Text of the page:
General counseling and guidance on using the databases, for example, are also free of charge. Fees apply for reports and data searches conducted upon an order placed by the customer. For information about the enquiry services of the National Archives, see the Enquiry services -section.
Do I need to book an appointment in advance?
You do not need to book an appointment in advance to visit the archives. When planning your visit, you should observe the procedures for ordering of records, particularly if you would like to view records during your visit. For information about opening hours, ordering procedures and order delivery times, see our Contact-page. You may also ask about the procedures in advance by phoning the branch directly or emailing the registry office (kirjaamo[@]kansallisarkisto.fi).
You may also book microfilm reading equipment in advance.
Are there any restrictions on accessing the records?
Anyone may come and view the documents. The vast majority of records preserved by the National Archives are freely available in the reading rooms. Access restrictions set out in the privacy and personal data legislation, special legislation or handover agreements relating to private archives may impose restrictions on access to documents. The use of documents in poor condition may also be restricted.
If access to the material is restricted due to applicable legislation or a handover agreement, you will have to submit an access permit application and specify the purpose of access.
Are copies of documents available?
You may order copies of documents for a fee. Copying, however, requires that the document will not be damaged when it is copied. Staff will provide the copies. For copying fees, see the price list.
Applicable legislation may restrict document copying, and you may have to submit an access permit application to obtain copies. For basic details about access restrictions and their impact on obtaining copies, see the document access restrictions (in Finnish).
May I photograph documents?
You may use your own camera to photograph documents which do not have any access restrictions. Flash photography is not permitted. The condition or the shape of the document may also restrict photographing it.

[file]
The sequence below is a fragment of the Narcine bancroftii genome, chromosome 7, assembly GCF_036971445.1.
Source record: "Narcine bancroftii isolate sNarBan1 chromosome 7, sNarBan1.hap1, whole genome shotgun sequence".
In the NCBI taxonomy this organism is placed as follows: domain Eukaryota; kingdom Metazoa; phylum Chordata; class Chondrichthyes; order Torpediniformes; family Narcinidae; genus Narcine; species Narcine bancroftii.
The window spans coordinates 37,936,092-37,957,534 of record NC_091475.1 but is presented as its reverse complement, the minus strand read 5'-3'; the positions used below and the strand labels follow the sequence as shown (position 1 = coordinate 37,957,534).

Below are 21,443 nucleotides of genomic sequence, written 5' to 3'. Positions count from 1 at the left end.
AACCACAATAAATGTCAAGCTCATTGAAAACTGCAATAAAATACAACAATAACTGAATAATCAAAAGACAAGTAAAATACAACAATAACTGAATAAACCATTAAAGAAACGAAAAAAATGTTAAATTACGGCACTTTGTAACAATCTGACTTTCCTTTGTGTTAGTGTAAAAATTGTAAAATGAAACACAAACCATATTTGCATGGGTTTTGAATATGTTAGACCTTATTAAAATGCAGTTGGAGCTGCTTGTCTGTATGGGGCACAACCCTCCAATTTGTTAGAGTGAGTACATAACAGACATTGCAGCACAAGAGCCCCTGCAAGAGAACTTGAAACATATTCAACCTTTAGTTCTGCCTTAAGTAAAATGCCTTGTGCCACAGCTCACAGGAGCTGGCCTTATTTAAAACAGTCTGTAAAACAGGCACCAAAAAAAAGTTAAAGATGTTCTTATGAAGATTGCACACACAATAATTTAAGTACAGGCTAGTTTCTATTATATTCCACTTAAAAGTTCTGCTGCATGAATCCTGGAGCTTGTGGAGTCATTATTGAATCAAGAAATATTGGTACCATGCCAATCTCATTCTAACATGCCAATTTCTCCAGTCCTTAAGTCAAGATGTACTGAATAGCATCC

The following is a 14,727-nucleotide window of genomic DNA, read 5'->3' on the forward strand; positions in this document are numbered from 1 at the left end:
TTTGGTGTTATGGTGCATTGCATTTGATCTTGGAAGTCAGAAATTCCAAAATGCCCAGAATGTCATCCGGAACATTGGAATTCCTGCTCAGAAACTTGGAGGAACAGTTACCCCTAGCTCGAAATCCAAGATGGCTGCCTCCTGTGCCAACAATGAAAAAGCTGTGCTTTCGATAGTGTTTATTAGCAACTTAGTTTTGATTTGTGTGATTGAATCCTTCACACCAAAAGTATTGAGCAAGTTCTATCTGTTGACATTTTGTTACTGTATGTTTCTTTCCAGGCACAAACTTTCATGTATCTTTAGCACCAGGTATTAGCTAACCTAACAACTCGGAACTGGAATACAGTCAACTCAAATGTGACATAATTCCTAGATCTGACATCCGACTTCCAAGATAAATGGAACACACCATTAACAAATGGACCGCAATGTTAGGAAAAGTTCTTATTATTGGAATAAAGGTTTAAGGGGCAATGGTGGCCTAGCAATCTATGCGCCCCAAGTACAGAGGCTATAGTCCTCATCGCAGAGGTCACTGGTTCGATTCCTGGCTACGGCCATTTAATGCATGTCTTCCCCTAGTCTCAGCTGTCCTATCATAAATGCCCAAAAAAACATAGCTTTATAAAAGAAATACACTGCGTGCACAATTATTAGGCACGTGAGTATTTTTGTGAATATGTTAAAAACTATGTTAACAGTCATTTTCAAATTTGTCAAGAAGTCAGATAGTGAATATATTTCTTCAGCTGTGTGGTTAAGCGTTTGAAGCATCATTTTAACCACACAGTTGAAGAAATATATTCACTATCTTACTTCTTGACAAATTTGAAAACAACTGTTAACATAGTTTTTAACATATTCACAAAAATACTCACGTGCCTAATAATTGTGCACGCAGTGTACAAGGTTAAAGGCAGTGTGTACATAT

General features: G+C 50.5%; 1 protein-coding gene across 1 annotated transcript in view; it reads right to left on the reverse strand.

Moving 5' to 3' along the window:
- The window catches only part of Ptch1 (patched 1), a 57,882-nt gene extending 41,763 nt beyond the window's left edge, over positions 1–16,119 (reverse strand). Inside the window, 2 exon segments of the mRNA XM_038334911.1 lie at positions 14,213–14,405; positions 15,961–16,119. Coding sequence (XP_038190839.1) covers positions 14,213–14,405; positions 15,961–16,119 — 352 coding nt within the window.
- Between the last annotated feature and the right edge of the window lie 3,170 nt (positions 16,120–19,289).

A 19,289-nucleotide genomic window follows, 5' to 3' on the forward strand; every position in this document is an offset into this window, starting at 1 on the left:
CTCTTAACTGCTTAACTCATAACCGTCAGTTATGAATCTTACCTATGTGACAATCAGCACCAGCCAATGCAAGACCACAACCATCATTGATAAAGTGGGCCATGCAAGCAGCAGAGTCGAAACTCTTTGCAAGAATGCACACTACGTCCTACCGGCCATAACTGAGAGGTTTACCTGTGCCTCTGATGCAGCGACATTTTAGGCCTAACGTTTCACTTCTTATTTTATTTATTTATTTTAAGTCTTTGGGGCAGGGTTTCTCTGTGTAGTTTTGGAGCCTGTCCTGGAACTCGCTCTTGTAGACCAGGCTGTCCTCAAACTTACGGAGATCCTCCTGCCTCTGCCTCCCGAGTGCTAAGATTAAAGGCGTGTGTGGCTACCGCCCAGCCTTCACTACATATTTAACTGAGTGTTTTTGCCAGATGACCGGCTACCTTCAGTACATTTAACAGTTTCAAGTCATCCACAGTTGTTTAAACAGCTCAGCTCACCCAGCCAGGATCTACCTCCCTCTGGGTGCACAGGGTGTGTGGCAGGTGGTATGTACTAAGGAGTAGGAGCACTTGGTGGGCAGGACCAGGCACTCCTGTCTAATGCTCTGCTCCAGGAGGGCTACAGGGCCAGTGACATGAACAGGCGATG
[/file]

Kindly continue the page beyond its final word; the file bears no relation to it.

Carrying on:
Photographing documents does not require separate permission, but always before you photograph a document, you must notify the reading room staff of your intention to photograph documents. When you have notified the staff, they will find out whether you are allowed to photograph the documents.
What records/services can I access from my home computer?
Using your home computer, you can access the Astia online service for freely looking up information on the records of the National Archives. In Astia you can view digitized documents, excluding such documents which are less than 100 years old and contain personal information. Such documents may only be accessed at the branches of the National Archives. In the service, you can also order records, do inter-library loans and issue orders for reports and facsimiles. Using these services requires that you register to use the service. Upon registration, you can verify your identity with online bank codes, for example.
The collection databases Vakka and Aarre are freely available online. The databases comprise index data and registers of the archives and collections kept by the National Archives. For reasons of data protection, only restricted index data of the archives of private persons are shown.
On the website of the National Archives, you may also find out more about our exhibitions (in Finnish) and various directories.
Where can I get more information?
Use the Search function of the website to look up information. For information about the services of the National Archives, see the Services-pages (in Finnish) or the pages intended for researchers and genealogists, providing them with information and guidance.
You may also contact the customer service of the units of the National Archives by phone or email. For contact information, see the Contact-section.